The former Massachusetts governor, a front-runner in the race for the Republican nomination, yesterday released a list of foreign policy advisers, including many who served former President George W. Bush and advocated the invasion of Iraq. Several prominent advisers had supported so-called enhanced interrogation techniques or rendition of terrorism suspects to third countries, including former State Department counter- terrorism coordinator Cofer Black, former CIA Director Michael Hayden, and former Secretary of Homeland Security Michael Chertoff.
Standing beneath a giant banner emblazoned with his slogan “Believe in America,” and flanked by the U.S. and South Carolina flags, Romney promised to “reverse the hollowing of our Navy” and increase naval shipbuilding from nine to approximately 15 ships annually and sustain the carrier fleet at 11, while investing more in missile defense systems and cybersecurity.
Aboard the USS Yorktown yesterday, Romney called for reinforcing the Navy and Air Force and adding 100,000 active duty troops to reduce battlefield rotations.
One U.S. service member costs the government $100,000 per year on average, according to the non-partisan Congressional Research Service, meaning Romney’s plan would cost $10 billion per year, or $100 billion over 10 years. His campaign has said Romney would pay for such increases by finding and cutting waste in the budget.
Romney has repeatedly criticized Obama for scrapping a plan to locate ground-based missile defense systems in Poland the Czech Republic, in part because of strident opposition from Russia. That plan was replaced by a ship-based system, still in development, that Defense Department officials said would more agile.
Obama, at the recommendation of then-Secretary of Defense Robert Gates, cut funding for the ground-based U.S. missile shield in the 2010 budget and instead increased support for sea- based systems. The Missile Defense Agency’s budget declined to $7.9 billion in fiscal year 2010 from $9 billion the previous year. It has since grown to $8.5 billion in 2011 and the agency is seeking $8.6 billion for fiscal 2012 budget.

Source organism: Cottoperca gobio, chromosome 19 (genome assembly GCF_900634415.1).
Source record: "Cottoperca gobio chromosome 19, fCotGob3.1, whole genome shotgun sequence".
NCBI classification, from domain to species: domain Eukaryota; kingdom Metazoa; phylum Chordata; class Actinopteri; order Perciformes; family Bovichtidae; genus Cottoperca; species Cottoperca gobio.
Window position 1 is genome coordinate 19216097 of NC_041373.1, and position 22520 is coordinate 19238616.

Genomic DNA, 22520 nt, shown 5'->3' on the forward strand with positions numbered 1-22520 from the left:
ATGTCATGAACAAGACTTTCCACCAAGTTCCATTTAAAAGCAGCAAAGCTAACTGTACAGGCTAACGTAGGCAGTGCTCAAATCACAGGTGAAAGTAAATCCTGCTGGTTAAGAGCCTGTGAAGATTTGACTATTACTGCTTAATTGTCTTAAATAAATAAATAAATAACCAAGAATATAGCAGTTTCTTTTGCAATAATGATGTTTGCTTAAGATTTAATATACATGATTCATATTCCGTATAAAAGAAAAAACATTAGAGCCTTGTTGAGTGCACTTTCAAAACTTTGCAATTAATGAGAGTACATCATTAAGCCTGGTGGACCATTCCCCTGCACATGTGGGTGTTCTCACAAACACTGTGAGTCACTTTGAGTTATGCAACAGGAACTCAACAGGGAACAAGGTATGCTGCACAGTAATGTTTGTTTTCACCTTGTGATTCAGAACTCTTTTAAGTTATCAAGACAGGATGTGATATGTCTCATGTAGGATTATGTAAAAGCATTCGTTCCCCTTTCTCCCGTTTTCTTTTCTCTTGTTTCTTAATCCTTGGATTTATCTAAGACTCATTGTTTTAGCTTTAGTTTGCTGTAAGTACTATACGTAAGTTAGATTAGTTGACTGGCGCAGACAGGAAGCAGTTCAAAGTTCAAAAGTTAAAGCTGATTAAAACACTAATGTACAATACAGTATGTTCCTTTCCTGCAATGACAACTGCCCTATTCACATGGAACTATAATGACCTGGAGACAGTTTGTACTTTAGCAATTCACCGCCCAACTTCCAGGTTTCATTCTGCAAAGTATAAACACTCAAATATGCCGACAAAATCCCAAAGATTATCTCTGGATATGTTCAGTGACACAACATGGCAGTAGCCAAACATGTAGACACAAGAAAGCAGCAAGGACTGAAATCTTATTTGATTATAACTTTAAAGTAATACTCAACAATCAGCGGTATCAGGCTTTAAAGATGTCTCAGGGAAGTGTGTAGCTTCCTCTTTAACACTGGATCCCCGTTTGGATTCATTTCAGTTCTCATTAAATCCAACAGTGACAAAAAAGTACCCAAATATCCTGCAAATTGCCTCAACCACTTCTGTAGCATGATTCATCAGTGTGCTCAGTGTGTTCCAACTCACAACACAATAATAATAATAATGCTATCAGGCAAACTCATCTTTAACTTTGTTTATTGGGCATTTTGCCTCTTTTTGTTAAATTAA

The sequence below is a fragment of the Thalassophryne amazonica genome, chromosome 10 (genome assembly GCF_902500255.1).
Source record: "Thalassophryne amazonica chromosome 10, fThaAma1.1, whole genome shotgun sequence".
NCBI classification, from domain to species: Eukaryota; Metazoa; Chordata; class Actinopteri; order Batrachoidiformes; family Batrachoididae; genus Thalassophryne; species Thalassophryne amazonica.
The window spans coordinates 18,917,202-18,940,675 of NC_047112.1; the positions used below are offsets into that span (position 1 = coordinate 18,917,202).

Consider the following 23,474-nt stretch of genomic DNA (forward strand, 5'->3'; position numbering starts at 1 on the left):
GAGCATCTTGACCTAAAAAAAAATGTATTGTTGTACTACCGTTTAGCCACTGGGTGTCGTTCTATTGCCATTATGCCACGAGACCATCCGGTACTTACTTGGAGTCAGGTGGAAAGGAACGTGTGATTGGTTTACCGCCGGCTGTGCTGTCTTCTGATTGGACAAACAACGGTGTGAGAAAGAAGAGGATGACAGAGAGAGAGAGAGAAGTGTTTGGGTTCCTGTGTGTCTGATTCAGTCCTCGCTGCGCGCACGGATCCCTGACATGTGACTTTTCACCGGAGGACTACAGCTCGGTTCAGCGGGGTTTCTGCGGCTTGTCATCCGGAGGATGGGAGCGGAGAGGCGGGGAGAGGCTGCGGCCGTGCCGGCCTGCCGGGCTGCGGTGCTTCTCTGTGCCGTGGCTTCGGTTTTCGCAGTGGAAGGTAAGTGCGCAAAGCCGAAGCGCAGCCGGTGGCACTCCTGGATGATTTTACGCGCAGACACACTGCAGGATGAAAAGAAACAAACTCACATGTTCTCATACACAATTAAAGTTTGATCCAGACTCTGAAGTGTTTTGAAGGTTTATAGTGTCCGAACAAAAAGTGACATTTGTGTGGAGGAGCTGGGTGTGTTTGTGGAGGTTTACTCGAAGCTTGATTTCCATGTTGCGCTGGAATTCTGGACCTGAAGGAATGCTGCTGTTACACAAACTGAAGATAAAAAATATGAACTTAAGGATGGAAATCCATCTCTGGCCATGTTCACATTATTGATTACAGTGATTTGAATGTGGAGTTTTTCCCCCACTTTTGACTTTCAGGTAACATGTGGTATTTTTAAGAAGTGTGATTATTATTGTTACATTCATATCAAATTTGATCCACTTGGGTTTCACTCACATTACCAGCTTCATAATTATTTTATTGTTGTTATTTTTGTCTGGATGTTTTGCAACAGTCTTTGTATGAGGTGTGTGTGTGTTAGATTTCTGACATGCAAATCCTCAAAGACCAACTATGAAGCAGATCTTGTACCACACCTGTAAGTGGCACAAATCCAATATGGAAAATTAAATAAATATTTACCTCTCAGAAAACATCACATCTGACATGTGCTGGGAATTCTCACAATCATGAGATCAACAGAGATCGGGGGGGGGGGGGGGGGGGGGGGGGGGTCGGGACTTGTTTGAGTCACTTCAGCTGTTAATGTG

Romney also vowed to position a naval carrier task force in the eastern Mediterranean Sea and the Persian Gulf region as a deterrent to Iran’s suspected nuclear ambitions. The U.S., its European allies and Israel say Iran is trying to build a nuclear weapon. Iran says its program is for civilian energy use and medical research.
Romney proposed increasing military and intelligence coordination and assistance with Israel as a hedge against Iran, and will make a national ballistic-missile defense system a priority.
“The United States will apply the full spectrum of hard and soft power to influence events before they erupt into conflict,” he said. “The United States should always retain military supremacy to deter would-be aggressors and to defend our allies and ourselves.”
The Obama campaign said that “Governor Romney raised real questions about his capacity to lead this country and wage the fight against terrorism.”
“He didn’t outline a strategy to strengthen America’s security and promote our interests and didn’t even identify defeating al-Qaeda as a goal,” said LaBolt. “President Obama has degraded al-Qaeda and dealt huge blows to its leadership, including eliminating Osama Bin Laden, ended the war in Iraq, promoted our security in Afghanistan while winding down our commitment in a responsible way and strengthened American leadership around the world.”